First lady Laura Bush called it a "sentimental first," an intimate and elegant dinner for friends. But from the hot pink bodice on her red lace gown to President Bush's cowboy boots, from the tequila sauce on the dessert to the fireworks on the back lawn, most elements of the Bushes' premier state dinner shouted, "Fiesta!"

Strolling violinists and 12-foot trees festooned with white impatiens framed the Grand Foyer as the Bushes opened the White House on Wednesday to Mexican President Vicente Fox, his new bride, Martha Sahagun de Fox, and just 130 guests.

Some, like tenor Placido Domingo, won the coveted invitation for their Hispanic heritage, others for their political connections to Bush. His home state of Texas exported a sizable crew, led by Gov. Rick Perry. Brother Jeb Bush, the governor of Florida, also made the cut.

Their parents, the former President and Mrs. George Bush, did not.

"We wanted this to be ours," said the current first lady.

It was a Texas kind of night, and Bush was not the only one to pair his tuxedo with cowboy boots, but at least his were a stately black. Texas artist Luis Jimenez kicked through the East Room receiving line in bright red boots.

Clint Eastwood, the lone Hollywood star, sounded keen to this White House's distaste for celebrity glamour. "I'm not from Hollywood myself," the actor said as he arrived. Washington Redskins cornerback Darrell Green and Sen. Phil Gramm, R-Texas, had to wonder if they would still have made the guest list if they hadn't waited until Tuesday to announce their retirements.

Mrs. Bush said she had been determined to keep the crowd small and the receiving line from "going on forever" so that the Foxes could say more than a quick hello to the people they meet. She claimed Eastwood and Green for her dinner table. The president was seated with Domingo.

Senate Republican leader Trent Lott elbowed into the spotlight as reporters surrounded Eastwood, who did a two-year stint as mayor of Carmel, Calif. "We're looking for a candidate for governor out there in California," Lott said as Eastwood walked away in search of his dinner place card. "Come back, come back ...!"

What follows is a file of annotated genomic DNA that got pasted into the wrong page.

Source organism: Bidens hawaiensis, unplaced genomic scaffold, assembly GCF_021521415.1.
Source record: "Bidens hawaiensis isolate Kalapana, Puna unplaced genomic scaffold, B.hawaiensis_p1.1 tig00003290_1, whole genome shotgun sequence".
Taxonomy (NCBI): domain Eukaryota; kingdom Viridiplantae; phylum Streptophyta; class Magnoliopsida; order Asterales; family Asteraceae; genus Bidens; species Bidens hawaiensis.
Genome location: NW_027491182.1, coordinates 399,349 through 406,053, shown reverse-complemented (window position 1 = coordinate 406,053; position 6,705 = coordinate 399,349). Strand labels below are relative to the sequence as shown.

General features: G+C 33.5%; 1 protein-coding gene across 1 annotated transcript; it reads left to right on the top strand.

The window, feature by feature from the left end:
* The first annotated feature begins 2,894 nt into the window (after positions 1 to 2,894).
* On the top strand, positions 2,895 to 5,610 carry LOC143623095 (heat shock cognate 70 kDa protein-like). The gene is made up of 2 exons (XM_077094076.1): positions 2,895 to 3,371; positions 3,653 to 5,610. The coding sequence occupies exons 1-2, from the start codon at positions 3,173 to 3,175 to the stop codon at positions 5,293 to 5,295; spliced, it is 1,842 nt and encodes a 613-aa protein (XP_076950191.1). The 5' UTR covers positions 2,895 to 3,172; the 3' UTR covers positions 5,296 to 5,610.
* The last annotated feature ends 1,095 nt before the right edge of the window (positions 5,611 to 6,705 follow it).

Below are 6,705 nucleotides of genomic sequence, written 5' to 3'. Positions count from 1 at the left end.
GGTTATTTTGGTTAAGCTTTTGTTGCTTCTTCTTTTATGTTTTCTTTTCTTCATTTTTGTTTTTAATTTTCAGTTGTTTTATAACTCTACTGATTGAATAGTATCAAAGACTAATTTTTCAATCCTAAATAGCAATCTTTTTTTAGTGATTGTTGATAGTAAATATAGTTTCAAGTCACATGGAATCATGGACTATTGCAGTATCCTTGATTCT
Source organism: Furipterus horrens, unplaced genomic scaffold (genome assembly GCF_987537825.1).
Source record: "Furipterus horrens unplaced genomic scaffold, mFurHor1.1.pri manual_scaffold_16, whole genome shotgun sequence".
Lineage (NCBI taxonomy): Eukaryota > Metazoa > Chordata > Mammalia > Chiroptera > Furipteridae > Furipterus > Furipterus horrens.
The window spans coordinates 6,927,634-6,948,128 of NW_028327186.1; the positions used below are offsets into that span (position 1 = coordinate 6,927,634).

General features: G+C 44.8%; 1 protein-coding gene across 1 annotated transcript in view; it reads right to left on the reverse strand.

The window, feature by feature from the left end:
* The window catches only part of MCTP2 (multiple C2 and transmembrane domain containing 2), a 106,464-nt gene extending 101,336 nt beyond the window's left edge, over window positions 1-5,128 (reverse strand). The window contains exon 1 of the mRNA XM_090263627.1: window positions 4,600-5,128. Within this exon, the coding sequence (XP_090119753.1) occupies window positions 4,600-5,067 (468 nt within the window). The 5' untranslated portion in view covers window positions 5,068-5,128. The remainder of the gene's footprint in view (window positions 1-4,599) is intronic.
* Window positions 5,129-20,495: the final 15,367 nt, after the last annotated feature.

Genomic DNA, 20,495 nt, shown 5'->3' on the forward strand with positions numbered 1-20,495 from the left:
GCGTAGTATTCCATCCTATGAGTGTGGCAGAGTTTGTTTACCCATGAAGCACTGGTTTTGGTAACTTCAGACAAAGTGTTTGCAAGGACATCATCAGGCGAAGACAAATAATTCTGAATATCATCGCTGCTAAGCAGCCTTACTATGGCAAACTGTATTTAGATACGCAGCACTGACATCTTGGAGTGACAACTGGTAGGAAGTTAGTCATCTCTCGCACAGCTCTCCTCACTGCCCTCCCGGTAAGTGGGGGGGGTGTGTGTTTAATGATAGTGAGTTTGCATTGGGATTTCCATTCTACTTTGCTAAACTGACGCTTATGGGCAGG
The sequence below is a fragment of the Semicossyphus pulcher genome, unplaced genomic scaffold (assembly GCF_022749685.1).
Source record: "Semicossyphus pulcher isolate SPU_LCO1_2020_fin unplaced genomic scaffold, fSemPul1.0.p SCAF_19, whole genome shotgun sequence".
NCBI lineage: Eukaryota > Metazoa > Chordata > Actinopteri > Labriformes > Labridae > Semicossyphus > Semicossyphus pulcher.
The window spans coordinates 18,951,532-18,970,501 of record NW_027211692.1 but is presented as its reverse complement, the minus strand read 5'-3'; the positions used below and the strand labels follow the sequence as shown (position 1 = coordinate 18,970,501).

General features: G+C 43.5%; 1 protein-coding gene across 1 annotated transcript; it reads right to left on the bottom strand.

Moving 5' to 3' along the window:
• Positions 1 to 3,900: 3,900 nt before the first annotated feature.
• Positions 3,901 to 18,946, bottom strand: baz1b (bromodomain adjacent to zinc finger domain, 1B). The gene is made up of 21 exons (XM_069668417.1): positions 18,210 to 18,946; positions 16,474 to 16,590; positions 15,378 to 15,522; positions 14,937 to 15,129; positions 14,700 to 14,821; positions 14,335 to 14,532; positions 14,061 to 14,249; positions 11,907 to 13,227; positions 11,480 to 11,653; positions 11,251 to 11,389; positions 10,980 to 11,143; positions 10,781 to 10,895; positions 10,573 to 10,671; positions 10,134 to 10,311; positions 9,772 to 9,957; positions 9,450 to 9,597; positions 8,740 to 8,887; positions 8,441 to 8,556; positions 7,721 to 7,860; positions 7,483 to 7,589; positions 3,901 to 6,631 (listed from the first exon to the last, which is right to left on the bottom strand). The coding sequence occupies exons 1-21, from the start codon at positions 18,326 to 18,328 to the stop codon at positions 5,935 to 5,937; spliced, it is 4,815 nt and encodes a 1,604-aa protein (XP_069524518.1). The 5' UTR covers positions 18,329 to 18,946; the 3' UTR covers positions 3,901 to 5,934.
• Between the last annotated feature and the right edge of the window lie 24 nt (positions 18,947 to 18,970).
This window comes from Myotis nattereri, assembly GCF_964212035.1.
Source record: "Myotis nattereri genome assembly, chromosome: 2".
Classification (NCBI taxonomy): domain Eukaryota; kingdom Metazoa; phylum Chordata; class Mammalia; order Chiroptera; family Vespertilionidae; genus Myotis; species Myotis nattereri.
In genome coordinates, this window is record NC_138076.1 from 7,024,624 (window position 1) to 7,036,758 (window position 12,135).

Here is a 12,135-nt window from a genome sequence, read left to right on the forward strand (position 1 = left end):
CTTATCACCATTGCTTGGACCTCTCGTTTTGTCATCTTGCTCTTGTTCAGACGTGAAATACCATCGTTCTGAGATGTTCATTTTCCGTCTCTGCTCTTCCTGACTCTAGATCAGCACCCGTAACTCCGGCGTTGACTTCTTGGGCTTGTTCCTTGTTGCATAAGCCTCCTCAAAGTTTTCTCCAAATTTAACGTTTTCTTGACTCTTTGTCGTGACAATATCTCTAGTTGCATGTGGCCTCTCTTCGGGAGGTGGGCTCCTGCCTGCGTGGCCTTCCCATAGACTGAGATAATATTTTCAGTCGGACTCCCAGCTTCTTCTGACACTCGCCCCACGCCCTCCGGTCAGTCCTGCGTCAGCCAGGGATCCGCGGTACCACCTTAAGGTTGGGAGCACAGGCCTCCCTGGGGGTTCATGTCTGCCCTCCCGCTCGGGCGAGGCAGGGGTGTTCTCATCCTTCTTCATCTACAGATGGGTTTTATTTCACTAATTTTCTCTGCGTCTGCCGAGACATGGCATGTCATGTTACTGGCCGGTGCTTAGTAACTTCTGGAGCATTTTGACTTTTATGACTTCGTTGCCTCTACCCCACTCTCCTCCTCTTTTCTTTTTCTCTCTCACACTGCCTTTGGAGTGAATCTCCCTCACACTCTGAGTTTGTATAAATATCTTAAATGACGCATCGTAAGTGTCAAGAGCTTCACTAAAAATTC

Senate Majority Leader Tom Daschle, the very last to arrive, was assigned a back table with Vice President Dick Cheney, Bush's designated arm-twister on Capitol Hill. Daschle and House Democratic Leader Dick Gephardt were about the only Democrats included. The Bushes' bipartisan gesture extended to the cola wars. Executives from both the Coca-Cola Company and PepsiCo were invited.

Making her debut as the nation's hostess, Mrs. Bush knew there were standards to meet. "People expect a beautiful and elegant formal dinner at the White House," she said. The only hand-me-down she used from the Clintons was the gold-rimmed Millennium china that Hillary Clinton had ordered for the White House.

But throughout the mansion, small hints of playfulness contrasted with sober dignity, starting with Mrs. Bush's gown of "lollypop red" by designer Arnold Scaasi. A hot pink underlayer peeked from beneath sequined red lace for an overall effect that Mrs. Bush delighted in as "very festive." Huge stones sparkled at her throat, but three aides to the first lady could not say whether they were diamonds or paste; only that they were borrowed from Scaasi's archive collection.

Her counterpart, the petite Sahagun, wore a more understated aubergine sheath atop toe-crushing stilettos that, despite their four-inch heels, left her barely clearing the shoulder of her husband's 6'5" frame.

In the State Dining Room, each floral arrangement of white lilies, roses and hydrangea was filled with 175 limes, evocative of a frothy margarita.

Under the watchful portrait of Abraham Lincoln, guests had to navigate a confounding place setting of three gold forks, three gold knives and an oversized spoon. Bush, a teetotaler since he gave up drinking at age 40, made his toast with a glass of 7-Up.

On orders from the president to serve red meat and spicy stuff, chef Walter Scheib picked lowfat bison, encrusted it with pumpkin seeds and served it alongside potatoes whipped with poblano chilies. Pastry chef Roland Mesnier offered guests a drizzle of red chili pepper sauce or tequila sabayon with their mango and coconut ice cream.

The classy after-dinner performance by soprano Dawn Upshaw juxtaposed a fireworks display, a show that guests crowded onto the balcony to watch. The president, neither night owl nor any kind of Fred Astaire, welcomed his guests to dancing in the foyer afterward. But, he added with a reluctant pause: "For those of us who like to go to bed early -- well, I guess I'll be here for one dance."

The Bushes both grew up in Texas, which shares a 1,240-mile border with Mexico, and Mrs. Bush said her grandparents lived on the Rio Grande. "This is a sentimental first dinner for us," she told reporters in the hours beforehand, as aproned workers scurried about their finishing touches.

"It's just like a party at your own house where, at the last minute, you're washing the windows, wiping the fingerprints off the doors, setting the table."